If you’re an animal lover, photos of the many stranded and forgotten animals left behind during Hurricane Irma probably ripped your heart in two. The Palm Beach County Animal Care and Control officers rescued 49 dogs just before the storm hit, all of which were left outside to fend for themselves as the massive hurricane approached. As it turns out, the owners of those pets and others who were abandoned during the hurricane could face felony charges.
Possible Prosecution For Pet Owners
“This is a prime example of animal cruelty,” said Palm Beach County state prosecutor Dave Aronberg. “We will find you, and we will prosecute you.”
Authorities explained that many of the animals who were rescued just before Hurricane Irma were tied to poles or left outside in cages. Aronberg, along with agency director Dianne Suave, have vowed to prosecute the animal owners.
Both intend to file felony prosecutions against anyone who left their pets outside during the storm, as long as they can gather enough evidence to do so. Along with the pets that were rescued, Animal Care and Control also took in around 40 cats and dogs who were given up by their owners as the storm approached. Aronberg and Suave are asking the public to help shelter the animals.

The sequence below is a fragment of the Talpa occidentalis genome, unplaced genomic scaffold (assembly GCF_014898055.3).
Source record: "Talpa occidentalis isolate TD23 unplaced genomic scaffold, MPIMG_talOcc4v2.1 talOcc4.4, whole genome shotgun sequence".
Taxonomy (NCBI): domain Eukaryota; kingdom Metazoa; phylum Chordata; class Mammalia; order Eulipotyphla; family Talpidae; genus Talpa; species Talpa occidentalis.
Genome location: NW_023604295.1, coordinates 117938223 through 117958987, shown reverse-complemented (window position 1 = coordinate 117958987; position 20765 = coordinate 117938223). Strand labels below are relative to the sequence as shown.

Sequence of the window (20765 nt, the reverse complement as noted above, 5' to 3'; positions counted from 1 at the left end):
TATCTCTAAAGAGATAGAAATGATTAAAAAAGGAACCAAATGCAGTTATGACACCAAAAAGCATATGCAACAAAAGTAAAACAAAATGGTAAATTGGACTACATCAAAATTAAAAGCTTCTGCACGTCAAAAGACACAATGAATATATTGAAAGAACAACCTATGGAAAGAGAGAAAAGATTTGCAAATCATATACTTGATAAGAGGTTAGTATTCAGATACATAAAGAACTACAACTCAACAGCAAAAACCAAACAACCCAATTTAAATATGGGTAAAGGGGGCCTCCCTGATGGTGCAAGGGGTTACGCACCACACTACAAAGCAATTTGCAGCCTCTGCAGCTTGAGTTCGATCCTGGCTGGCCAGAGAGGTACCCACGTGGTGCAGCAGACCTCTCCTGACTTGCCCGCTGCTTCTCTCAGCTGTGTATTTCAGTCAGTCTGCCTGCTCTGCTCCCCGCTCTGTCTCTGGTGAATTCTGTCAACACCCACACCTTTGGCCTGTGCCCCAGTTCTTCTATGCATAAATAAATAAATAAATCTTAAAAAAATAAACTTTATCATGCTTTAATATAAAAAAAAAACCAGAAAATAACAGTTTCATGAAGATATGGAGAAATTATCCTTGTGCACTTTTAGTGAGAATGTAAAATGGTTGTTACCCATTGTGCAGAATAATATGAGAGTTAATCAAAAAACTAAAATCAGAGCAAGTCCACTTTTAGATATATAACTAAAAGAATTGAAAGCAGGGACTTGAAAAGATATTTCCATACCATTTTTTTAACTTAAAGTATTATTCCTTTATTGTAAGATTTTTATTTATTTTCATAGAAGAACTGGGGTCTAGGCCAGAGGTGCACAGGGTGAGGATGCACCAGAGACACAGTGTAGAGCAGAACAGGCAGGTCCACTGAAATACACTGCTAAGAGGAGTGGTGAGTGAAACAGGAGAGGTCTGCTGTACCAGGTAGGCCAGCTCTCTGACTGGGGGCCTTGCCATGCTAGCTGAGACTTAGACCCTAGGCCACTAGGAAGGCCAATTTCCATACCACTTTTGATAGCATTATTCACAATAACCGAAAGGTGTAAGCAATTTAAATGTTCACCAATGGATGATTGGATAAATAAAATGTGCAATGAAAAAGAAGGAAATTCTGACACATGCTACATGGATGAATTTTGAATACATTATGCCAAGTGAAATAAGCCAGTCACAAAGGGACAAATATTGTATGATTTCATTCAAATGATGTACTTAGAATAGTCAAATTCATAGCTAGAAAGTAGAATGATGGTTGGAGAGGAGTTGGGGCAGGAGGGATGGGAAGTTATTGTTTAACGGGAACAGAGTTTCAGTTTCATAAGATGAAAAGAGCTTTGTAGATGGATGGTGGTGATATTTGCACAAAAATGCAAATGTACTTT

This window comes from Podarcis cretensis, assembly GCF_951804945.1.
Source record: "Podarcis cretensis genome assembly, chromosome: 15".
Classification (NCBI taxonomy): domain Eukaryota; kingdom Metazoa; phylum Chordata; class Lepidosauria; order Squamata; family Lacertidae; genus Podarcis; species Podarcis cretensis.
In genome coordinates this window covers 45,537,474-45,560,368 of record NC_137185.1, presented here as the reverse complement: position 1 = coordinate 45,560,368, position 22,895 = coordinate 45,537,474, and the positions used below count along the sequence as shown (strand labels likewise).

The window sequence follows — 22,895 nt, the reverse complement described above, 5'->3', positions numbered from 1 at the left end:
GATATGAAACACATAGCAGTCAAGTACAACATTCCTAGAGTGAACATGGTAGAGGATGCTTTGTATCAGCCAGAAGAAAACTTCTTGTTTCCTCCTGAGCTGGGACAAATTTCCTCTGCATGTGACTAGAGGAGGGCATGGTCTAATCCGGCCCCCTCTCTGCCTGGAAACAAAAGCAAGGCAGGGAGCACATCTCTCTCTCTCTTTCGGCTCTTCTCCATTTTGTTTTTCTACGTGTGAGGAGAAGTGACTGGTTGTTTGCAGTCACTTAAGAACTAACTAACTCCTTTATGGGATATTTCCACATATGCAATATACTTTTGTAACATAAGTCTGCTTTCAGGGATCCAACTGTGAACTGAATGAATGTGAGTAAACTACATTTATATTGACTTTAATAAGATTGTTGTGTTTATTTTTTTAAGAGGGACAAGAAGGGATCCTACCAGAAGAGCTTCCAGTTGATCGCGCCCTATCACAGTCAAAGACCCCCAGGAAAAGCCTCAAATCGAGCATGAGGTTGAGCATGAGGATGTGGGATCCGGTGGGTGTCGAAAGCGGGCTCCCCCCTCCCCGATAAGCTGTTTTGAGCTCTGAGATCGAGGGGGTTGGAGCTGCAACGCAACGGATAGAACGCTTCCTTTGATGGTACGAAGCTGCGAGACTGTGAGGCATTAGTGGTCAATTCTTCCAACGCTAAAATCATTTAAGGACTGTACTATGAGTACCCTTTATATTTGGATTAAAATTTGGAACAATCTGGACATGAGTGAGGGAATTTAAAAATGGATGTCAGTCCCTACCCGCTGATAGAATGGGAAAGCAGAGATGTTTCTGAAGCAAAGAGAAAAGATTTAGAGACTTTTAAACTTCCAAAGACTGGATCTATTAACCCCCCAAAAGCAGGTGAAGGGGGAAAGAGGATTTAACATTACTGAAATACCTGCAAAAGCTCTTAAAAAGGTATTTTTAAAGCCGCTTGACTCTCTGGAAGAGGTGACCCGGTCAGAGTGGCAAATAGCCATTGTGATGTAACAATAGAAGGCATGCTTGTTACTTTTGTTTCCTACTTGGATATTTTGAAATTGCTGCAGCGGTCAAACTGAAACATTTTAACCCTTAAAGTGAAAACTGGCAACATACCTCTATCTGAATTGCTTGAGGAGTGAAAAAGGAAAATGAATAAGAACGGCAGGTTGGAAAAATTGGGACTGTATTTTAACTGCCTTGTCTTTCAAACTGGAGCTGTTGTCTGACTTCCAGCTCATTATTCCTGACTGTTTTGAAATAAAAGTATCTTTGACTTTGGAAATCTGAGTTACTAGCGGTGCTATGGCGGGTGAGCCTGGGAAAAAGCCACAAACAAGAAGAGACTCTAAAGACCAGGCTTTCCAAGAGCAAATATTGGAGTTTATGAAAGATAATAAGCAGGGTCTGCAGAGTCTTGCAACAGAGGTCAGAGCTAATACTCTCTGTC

According to Suave, animal surrenders are common during storms, but the numbers were particularly high due to Hurricane Irma. “It’s always disappointing,” she said. “Our goal is to keep pets and people together.”
Surrendering a pet to animal control or an animal shelter in Palm Beach County means that the individual cannot get the animal back when the storm ends. “I feel torn about that sometimes,” Suave said. “But we’re not a boarding facility.”
ASPCA Vice President Tim Rickey said, “It’s critical for pet owners to consider their animals when preparing for any disaster, and we strongly urge them to always bring their animals with them if they have to evacuate their home.”
The ASPCA worked through Hurricane Irma’s path in Florida, Georgia and South Carolina to rescue around 600 animals who were abandoned during the storm. The agency set up an emergency shelter in Duncan, South Carolina while they continue to move the animals to safety.